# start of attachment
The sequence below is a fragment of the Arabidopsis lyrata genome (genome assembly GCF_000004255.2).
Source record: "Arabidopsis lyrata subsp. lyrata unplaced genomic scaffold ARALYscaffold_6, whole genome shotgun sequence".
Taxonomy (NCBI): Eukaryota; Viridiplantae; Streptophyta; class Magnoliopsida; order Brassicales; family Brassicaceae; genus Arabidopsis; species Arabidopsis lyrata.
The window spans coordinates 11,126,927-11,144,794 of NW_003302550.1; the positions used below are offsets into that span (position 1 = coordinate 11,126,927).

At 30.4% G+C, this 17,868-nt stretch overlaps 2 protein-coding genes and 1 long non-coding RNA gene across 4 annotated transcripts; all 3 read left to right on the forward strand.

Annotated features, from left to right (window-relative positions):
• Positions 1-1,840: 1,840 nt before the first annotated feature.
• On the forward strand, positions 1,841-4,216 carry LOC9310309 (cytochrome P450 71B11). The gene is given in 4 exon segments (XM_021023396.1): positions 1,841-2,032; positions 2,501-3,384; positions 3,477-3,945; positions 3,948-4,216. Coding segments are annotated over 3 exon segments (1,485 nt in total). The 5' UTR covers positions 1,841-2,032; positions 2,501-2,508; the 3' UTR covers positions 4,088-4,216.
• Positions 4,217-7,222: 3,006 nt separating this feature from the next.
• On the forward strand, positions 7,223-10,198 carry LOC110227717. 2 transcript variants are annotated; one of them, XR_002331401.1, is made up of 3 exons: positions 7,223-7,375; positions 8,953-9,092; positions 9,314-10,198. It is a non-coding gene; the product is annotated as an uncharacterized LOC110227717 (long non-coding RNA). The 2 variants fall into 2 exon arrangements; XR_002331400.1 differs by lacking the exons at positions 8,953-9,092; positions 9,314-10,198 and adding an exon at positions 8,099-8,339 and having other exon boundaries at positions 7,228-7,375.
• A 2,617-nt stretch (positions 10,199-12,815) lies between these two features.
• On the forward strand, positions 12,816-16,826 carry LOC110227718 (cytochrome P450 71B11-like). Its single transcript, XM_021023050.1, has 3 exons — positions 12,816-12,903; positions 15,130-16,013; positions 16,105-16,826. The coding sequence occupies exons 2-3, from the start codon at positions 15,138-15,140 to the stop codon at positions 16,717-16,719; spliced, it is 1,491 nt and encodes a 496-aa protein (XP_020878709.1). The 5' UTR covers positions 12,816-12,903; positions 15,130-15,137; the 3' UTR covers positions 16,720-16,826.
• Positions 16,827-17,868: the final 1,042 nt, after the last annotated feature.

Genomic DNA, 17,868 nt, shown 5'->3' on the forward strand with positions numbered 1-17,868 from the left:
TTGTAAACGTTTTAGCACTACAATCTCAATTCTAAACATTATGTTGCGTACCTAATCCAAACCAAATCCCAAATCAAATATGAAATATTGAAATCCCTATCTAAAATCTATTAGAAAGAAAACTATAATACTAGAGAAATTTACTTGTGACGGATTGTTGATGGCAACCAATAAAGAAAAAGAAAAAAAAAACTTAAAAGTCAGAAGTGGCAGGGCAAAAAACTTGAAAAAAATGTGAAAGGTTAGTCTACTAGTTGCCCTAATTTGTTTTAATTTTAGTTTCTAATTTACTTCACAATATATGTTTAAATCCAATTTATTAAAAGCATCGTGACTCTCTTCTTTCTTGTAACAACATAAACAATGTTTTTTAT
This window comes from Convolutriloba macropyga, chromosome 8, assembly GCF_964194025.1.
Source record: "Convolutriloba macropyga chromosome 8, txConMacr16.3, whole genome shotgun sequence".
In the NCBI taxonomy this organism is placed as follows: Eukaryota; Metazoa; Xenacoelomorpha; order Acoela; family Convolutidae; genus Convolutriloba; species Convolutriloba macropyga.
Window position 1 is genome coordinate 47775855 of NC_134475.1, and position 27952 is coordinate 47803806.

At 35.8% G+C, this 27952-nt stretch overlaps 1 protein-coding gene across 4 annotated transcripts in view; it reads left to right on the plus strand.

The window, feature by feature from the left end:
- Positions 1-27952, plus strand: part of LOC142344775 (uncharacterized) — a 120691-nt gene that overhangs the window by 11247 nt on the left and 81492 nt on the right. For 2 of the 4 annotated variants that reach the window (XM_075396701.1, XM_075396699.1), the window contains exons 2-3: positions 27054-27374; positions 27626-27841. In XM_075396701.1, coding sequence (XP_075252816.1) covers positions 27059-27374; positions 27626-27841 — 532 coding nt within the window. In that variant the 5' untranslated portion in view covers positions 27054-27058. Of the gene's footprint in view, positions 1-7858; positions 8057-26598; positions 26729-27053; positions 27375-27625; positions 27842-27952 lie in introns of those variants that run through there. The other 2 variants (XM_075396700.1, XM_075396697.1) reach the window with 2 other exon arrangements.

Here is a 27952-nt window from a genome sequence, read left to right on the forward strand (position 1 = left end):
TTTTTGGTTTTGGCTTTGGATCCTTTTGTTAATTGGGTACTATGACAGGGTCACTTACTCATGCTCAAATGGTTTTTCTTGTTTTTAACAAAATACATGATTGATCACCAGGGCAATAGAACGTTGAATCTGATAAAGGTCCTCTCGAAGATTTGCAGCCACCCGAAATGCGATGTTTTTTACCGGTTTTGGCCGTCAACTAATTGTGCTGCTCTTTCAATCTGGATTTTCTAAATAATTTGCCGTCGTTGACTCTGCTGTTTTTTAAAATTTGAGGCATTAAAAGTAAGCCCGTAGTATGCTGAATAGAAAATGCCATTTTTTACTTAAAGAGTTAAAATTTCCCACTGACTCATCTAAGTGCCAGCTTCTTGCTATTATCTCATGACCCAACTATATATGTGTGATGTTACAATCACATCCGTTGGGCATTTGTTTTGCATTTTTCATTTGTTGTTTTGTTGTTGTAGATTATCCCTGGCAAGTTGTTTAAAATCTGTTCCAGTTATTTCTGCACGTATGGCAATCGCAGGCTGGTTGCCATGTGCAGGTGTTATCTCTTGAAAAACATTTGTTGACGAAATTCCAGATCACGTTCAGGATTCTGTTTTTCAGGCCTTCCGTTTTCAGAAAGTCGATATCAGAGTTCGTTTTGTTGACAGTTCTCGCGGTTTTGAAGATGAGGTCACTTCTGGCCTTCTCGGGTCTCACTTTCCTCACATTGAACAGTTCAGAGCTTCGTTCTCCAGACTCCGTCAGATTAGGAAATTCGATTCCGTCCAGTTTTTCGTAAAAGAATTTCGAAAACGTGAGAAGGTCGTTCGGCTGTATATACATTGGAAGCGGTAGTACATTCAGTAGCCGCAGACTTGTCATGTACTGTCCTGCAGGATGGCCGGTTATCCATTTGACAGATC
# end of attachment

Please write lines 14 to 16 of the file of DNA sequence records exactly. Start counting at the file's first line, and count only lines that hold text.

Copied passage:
Genomic DNA, 17,868 nt, shown 5'->3' on the forward strand with positions numbered 1-17,868 from the left:
TTGTAAACGTTTTAGCACTACAATCTCAATTCTAAACATTATGTTGCGTACCTAATCCAAACCAAATCCCAAATCAAATATGAAATATTGAAATCCCTATCTAAAATCTATTAGAAAGAAAACTATAATACTAGAGAAATTTACTTGTGACGGATTGTTGATGGCAACCAATAAAGAAAAAGAAAAAAAAAACTTAAAAGTCAGAAGTGGCAGGGCAAAAAACTTGAAAAAAATGTGAAAGGTTAGTCTACTAGTTGCCCTAATTTGTTTTAATTTTAGTTTCTAATTTACTTCACAATATATGTTTAAATCCAATTTATTAAAAGCATCGTGACTCTCTTCTTTCTTGTAACAACATAAACAATGTTTTTTAT
This window comes from Convolutriloba macropyga, chromosome 8, assembly GCF_964194025.1.